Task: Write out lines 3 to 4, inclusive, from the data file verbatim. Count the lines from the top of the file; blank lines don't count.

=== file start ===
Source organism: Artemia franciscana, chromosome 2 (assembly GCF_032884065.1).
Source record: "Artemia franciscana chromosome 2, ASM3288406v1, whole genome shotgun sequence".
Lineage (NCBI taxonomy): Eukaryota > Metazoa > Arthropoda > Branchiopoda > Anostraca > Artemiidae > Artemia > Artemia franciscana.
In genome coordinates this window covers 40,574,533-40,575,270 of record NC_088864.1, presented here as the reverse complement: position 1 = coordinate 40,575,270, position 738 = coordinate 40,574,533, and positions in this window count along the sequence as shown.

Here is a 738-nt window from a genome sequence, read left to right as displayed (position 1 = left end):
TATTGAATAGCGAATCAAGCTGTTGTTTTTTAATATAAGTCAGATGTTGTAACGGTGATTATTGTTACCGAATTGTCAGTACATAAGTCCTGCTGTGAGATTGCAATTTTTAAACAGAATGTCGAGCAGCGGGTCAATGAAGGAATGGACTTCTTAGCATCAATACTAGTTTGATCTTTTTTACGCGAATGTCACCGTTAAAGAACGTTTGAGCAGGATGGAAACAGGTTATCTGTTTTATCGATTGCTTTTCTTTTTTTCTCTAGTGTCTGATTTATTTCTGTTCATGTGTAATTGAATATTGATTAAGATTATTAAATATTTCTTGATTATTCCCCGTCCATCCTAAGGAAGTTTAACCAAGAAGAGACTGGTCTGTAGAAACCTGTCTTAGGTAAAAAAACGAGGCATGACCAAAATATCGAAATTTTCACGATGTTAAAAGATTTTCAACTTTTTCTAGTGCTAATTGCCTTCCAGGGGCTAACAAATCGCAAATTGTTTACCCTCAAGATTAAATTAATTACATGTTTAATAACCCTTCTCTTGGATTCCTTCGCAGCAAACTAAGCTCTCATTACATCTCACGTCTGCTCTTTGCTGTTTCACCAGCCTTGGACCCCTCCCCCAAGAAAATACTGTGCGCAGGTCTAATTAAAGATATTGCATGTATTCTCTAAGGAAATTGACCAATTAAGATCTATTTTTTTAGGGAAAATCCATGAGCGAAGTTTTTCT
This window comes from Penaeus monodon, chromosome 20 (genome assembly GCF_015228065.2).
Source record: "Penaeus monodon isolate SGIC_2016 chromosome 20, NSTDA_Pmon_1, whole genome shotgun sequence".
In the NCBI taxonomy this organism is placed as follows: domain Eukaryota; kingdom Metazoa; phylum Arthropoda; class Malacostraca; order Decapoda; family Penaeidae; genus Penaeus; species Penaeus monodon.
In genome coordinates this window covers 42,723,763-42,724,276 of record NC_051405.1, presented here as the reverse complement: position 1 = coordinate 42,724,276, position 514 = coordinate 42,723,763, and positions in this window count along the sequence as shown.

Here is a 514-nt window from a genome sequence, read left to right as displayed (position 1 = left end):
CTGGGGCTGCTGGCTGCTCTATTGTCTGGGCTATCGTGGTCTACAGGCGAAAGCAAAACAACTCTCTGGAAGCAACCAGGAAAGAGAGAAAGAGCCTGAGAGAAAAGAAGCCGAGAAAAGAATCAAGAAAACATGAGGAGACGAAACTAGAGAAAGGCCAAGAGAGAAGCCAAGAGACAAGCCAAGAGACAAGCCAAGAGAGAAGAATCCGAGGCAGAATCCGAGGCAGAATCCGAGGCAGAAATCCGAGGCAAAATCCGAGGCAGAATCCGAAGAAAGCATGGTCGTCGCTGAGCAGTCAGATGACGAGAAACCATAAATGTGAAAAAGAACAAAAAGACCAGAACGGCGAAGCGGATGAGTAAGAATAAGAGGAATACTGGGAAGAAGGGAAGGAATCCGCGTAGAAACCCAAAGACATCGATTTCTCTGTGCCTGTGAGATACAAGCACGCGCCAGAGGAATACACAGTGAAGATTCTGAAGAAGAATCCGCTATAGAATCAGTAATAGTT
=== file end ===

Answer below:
Lineage (NCBI taxonomy): Eukaryota > Metazoa > Arthropoda > Branchiopoda > Anostraca > Artemiidae > Artemia > Artemia franciscana.
In genome coordinates this window covers 40,574,533-40,575,270 of record NC_088864.1, presented here as the reverse complement: position 1 = coordinate 40,575,270, position 738 = coordinate 40,574,533, and positions in this window count along the sequence as shown.